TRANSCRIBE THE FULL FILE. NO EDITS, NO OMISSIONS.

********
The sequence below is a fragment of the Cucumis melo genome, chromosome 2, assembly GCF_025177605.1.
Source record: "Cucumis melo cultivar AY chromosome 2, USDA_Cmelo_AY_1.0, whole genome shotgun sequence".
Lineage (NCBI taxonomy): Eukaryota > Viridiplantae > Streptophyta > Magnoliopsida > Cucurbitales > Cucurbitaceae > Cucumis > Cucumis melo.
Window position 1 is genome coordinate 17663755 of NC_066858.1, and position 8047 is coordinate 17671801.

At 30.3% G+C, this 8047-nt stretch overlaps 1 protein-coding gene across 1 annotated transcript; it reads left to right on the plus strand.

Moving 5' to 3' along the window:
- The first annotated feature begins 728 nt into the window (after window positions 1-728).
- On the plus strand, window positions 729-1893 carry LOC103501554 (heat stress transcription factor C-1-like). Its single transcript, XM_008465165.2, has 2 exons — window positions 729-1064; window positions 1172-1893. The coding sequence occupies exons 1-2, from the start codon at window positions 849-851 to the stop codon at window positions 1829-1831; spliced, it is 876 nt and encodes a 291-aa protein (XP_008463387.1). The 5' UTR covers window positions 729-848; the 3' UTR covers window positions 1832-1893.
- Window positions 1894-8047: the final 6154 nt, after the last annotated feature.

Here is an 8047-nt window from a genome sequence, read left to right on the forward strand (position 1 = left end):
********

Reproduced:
The sequence below is a fragment of the Cucumis melo genome, chromosome 2, assembly GCF_025177605.1.
Source record: "Cucumis melo cultivar AY chromosome 2, USDA_Cmelo_AY_1.0, whole genome shotgun sequence".
Lineage (NCBI taxonomy): Eukaryota > Viridiplantae > Streptophyta > Magnoliopsida > Cucurbitales > Cucurbitaceae > Cucumis > Cucumis melo.
Window position 1 is genome coordinate 17663755 of NC_066858.1, and position 8047 is coordinate 17671801.

At 30.3% G+C, this 8047-nt stretch overlaps 1 protein-coding gene across 1 annotated transcript; it reads left to right on the plus strand.

Moving 5' to 3' along the window:
- The first annotated feature begins 728 nt into the window (after window positions 1-728).
- On the plus strand, window positions 729-1893 carry LOC103501554 (heat stress transcription factor C-1-like). Its single transcript, XM_008465165.2, has 2 exons — window positions 729-1064; window positions 1172-1893. The coding sequence occupies exons 1-2, from the start codon at window positions 849-851 to the stop codon at window positions 1829-1831; spliced, it is 876 nt and encodes a 291-aa protein (XP_008463387.1). The 5' UTR covers window positions 729-848; the 3' UTR covers window positions 1832-1893.
- Window positions 1894-8047: the final 6154 nt, after the last annotated feature.

Here is an 8047-nt window from a genome sequence, read left to right on the forward strand (position 1 = left end):